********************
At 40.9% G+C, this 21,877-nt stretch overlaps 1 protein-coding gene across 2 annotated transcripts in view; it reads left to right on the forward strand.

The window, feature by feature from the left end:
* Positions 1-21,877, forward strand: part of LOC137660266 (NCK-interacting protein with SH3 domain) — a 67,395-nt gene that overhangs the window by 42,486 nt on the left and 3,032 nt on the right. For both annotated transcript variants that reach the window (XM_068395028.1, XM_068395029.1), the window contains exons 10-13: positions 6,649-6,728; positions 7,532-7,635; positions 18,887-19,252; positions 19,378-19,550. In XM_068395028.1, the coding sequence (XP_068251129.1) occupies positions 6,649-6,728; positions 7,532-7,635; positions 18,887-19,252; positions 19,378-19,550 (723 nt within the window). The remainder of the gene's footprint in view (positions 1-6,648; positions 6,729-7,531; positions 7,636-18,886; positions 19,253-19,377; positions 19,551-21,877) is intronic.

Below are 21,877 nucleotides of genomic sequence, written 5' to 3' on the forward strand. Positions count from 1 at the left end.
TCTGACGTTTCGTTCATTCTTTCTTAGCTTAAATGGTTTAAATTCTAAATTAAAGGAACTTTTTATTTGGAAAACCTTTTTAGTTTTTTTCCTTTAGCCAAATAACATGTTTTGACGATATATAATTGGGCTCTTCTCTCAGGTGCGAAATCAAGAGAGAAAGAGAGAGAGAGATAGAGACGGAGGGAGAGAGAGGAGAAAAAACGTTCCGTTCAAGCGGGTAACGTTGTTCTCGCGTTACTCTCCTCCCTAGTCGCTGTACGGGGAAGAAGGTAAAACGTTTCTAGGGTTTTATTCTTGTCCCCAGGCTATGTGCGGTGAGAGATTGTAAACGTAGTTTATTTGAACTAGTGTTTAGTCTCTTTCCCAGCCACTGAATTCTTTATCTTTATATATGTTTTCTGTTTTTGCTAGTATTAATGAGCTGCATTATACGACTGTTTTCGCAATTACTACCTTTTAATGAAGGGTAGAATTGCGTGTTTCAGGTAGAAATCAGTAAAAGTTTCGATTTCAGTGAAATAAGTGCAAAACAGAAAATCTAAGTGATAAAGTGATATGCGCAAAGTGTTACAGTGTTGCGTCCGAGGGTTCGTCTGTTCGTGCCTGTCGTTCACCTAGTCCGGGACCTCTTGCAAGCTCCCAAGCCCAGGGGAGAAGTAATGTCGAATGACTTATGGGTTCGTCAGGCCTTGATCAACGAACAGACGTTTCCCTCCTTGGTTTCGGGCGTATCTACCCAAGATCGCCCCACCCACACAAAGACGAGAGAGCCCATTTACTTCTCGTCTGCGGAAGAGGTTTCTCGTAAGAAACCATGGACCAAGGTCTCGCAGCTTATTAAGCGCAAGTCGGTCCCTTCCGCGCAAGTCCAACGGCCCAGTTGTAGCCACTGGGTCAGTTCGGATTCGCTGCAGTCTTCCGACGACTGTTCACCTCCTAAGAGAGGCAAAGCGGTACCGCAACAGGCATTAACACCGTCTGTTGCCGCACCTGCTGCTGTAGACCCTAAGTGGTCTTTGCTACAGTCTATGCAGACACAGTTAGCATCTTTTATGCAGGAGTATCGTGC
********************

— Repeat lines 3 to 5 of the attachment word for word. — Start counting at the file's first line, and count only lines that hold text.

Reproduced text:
* Positions 1-21,877, forward strand: part of LOC137660266 (NCK-interacting protein with SH3 domain) — a 67,395-nt gene that overhangs the window by 42,486 nt on the left and 3,032 nt on the right. For both annotated transcript variants that reach the window (XM_068395028.1, XM_068395029.1), the window contains exons 10-13: positions 6,649-6,728; positions 7,532-7,635; positions 18,887-19,252; positions 19,378-19,550. In XM_068395028.1, the coding sequence (XP_068251129.1) occupies positions 6,649-6,728; positions 7,532-7,635; positions 18,887-19,252; positions 19,378-19,550 (723 nt within the window). The remainder of the gene's footprint in view (positions 1-6,648; positions 6,729-7,531; positions 7,636-18,886; positions 19,253-19,377; positions 19,551-21,877) is intronic.

Below are 21,877 nucleotides of genomic sequence, written 5' to 3' on the forward strand. Positions count from 1 at the left end.
TCTGACGTTTCGTTCATTCTTTCTTAGCTTAAATGGTTTAAATTCTAAATTAAAGGAACTTTTTATTTGGAAAACCTTTTTAGTTTTTTTCCTTTAGCCAAATAACATGTTTTGACGATATATAATTGGGCTCTTCTCTCAGGTGCGAAATCAAGAGAGAAAGAGAGAGAGAGATAGAGACGGAGGGAGAGAGAGGAGAAAAAACGTTCCGTTCAAGCGGGTAACGTTGTTCTCGCGTTACTCTCCTCCCTAGTCGCTGTACGGGGAAGAAGGTAAAACGTTTCTAGGGTTTTATTCTTGTCCCCAGGCTATGTGCGGTGAGAGATTGTAAACGTAGTTTATTTGAACTAGTGTTTAGTCTCTTTCCCAGCCACTGAATTCTTTATCTTTATATATGTTTTCTGTTTTTGCTAGTATTAATGAGCTGCATTATACGACTGTTTTCGCAATTACTACCTTTTAATGAAGGGTAGAATTGCGTGTTTCAGGTAGAAATCAGTAAAAGTTTCGATTTCAGTGAAATAAGTGCAAAACAGAAAATCTAAGTGATAAAGTGATATGCGCAAAGTGTTACAGTGTTGCGTCCGAGGGTTCGTCTGTTCGTGCCTGTCGTTCACCTAGTCCGGGACCTCTTGCAAGCTCCCAAGCCCAGGGGAGAAGTAATGTCGAATGACTTATGGGTTCGTCAGGCCTTGATCAACGAACAGACGTTTCCCTCCTTGGTTTCGGGCGTATCTACCCAAGATCGCCCCACCCACACAAAGACGAGAGAGCCCATTTACTTCTCGTCTGCGGAAGAGGTTTCTCGTAAGAAACCATGGACCAAGGTCTCGCAGCTTATTAAGCGCAAGTCGGTCCCTTCCGCGCAAGTCCAACGGCCCAGTTGTAGCCACTGGGTCAGTTCGGATTCGCTGCAGTCTTCCGACGACTGTTCACCTCCTAAGAGAGGCAAAGCGGTACCGCAACAGGCATTAACACCGTCTGTTGCCGCACCTGCTGCTGTAGACCCTAAGTGGTCTTTGCTACAGTCTATGCAGACACAGTTAGCATCTTTTATGCAGGAGTATCGTGC